It’s also quite laughable that Bush is enraged by his own government officials (probably including a few NSA snoops themselves since the Times article makes clear that some within the agency have concerns about the program):
Yesterday, the existence of this secret program was revealed in media reports after being improperly provided to news organizations. As a result, our enemies have learned information they should not have.
And the unauthorized disclosure of this effort damages our national security and puts our citizens at risk. Revealing classified information is illegal, alerts our enemies and endangers our country.
It is outrageous for Bush to express outrage at the leakers “illegal” acts while ignoring his own end-around the Constitution. Calls for an investigation of their leak are preposterous and will go nowhere. Virtually every American except Bush’s diehard coterie would call these people heroes for blowing the whistle on a program so blatantly in violation of the Constitution and federal law.
It’s terribly amusing in a dark way that Bush attempts to use the 9/11 Commission (which he opposed, remember?) as a fig leaf to justify his misdeeds:
As the 9/11 Commission pointed out, it was clear that terrorists inside the United States were communicating with terrorists abroad before the Sept. 11 attacks. And the commission criticized our nation’s inability to uncover links between terrorists here at home and terrorists abroad.
Yes, it is true the Commission said those things. But NOWHERE did the Commission say the president should be authorized to psy on American citizens within the United States without a warrant. And I’m hoping that Gov. Keane and Lee Hamilton will “school” Georgie on that count. He’s abusing a perfectly fine Commission effort in order to protect what little shred of political, legal or constitutional legitimacy he has left.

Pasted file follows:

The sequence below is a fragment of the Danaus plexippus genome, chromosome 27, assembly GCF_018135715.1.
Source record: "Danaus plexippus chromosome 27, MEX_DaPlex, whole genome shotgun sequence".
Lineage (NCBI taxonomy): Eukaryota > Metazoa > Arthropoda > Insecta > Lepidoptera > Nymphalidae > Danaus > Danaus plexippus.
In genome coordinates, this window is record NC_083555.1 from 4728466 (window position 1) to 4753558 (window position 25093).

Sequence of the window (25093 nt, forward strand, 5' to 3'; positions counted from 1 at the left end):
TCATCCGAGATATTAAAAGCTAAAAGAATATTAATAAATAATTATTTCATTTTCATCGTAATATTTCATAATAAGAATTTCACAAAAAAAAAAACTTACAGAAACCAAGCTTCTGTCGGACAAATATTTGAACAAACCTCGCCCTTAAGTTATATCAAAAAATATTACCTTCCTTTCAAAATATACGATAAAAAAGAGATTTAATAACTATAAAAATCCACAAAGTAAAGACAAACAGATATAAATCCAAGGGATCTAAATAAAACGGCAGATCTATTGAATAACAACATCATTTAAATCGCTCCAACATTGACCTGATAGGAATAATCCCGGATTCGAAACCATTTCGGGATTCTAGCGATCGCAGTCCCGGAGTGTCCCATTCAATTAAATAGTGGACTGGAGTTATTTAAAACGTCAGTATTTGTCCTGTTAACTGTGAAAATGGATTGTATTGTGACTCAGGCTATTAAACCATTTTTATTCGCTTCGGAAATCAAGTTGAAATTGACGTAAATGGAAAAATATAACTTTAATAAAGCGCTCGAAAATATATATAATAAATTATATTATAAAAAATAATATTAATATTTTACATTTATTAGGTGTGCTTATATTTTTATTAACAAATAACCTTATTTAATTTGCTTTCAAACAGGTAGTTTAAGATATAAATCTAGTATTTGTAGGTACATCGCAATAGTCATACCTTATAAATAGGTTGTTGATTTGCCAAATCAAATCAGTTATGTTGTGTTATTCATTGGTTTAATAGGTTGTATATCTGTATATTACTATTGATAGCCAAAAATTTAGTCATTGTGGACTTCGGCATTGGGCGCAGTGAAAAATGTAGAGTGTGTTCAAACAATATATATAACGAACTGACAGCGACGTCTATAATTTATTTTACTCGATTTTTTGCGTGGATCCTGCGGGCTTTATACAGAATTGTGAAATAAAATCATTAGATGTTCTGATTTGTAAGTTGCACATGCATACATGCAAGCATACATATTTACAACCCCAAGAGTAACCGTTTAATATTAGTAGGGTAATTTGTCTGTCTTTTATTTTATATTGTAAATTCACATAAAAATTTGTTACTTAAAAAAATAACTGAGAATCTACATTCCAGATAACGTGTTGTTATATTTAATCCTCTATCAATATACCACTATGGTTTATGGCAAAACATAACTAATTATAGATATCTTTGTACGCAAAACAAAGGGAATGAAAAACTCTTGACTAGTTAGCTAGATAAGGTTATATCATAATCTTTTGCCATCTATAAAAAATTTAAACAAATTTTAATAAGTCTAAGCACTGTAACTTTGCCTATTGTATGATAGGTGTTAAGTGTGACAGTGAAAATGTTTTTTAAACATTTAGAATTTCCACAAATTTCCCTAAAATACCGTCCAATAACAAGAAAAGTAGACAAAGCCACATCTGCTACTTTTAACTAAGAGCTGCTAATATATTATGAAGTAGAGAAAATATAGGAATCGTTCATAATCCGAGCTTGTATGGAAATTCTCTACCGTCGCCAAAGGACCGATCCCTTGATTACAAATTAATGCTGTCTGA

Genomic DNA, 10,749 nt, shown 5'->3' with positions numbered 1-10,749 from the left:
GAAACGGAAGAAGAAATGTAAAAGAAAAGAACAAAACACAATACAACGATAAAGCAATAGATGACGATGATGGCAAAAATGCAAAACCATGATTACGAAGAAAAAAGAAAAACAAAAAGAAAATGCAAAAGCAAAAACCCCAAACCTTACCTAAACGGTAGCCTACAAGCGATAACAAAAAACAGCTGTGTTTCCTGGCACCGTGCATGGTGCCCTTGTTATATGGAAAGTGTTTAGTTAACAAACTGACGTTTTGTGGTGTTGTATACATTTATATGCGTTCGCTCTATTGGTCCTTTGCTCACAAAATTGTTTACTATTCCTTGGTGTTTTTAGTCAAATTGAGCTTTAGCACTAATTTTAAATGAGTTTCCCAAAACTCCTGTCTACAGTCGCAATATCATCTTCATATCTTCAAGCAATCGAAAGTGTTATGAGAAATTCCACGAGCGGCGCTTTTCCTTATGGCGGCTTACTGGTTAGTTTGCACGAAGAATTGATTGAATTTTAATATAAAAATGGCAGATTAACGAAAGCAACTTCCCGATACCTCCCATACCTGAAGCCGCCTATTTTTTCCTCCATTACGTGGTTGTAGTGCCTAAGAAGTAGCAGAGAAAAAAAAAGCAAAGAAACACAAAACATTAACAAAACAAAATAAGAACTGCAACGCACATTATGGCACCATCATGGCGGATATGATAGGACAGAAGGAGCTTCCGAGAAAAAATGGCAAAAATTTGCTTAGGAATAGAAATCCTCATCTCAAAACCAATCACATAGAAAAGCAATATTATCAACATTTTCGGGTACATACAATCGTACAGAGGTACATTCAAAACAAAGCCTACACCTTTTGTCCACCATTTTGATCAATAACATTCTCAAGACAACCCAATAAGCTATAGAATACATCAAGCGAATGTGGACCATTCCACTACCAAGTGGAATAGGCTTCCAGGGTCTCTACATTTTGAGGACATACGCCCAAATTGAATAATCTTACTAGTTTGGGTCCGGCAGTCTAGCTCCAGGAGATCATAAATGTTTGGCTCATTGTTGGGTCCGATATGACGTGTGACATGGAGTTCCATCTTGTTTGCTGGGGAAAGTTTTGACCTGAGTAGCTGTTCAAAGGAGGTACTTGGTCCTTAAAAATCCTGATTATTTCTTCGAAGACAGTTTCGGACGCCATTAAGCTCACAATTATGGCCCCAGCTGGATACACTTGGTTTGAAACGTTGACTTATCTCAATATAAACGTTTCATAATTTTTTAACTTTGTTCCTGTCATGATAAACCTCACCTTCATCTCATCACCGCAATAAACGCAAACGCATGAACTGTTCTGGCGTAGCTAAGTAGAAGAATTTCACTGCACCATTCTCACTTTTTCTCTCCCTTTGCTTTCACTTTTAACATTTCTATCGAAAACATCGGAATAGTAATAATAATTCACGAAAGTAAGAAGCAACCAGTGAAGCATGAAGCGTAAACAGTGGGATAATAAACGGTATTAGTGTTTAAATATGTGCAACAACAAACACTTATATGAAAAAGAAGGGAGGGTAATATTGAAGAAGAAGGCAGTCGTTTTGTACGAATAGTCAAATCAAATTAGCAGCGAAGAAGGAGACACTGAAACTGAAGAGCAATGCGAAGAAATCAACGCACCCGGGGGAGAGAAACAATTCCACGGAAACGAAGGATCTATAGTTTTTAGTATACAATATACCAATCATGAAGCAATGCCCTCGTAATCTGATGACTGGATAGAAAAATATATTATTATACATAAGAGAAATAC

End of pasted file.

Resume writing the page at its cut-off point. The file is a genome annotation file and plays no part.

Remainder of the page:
Bush claimed in his radio address that the U.S. Patriot Act renewal is needed now more than ever:
The House of Representatives passed reauthorization of the Patriot Act, yet a minority of senators filibustered to block the renewal of the Patriot Act when it came up for a vote yesterday. That decision is irresponsible and it endangers the lives of our citizens.
The senators who are filibustering must stop their delaying tactics and the Senate must vote to reauthorize the Patriot Act.
In the war on terror we cannot afford to be without this law for a single moment.
What the poor benighted soul doesn’t understand is that his actions have probably cost him the entire act. If he really wanted renewal he wouldn’t have gone on such a binge violating the laws and founding documents of our nation. What senator in their right mind would vote for even the compromise that senators were attempting to eke out before this bombshell hit? They’ll have to take a whole new look at the legislation and ferret out any portions that would tend to allow the type of fishing expedition which Bush authorized with his executive order.
There is, however, one passage in his address which is legitimate and accurate and must be addressed by the legislative branch:
Leaders in Congress have been briefed more than a dozen times on this authorization and the activities conducted under it.
So far we know that John Rockefeller and Nancy Pelosi claim they expressed concerns after such briefings. But I’m afraid they need to be more forthcoming. We need to know what they did and said in expressing such reservations. We also must hear from Republican leaders who were briefed. And members of their own party should be demanding this accounting as we Democrats should be demanding it of our party’s leaders. I note that as of this writing Harry Reid has refused to make any statement at all about his own involvement. It sure does make you wonder why he seems to be stonewalling. What have you got to hide, Harry?
Rockefeller’s predecessor as ranking member of the Senate Intelligence Committee, Bob Graham has been the only legislator briefed who’s spoken in detail about his recollection of the briefings:
Bob Graham…said in interviews Friday night and yesterday that he remembers “no discussion about expanding [NSA eavesdropping] to include conversations of U.S. citizens or conversations that originated or ended in the United States” — and no mention of the president’s intent to bypass the Foreign Intelligence Surveillance Court.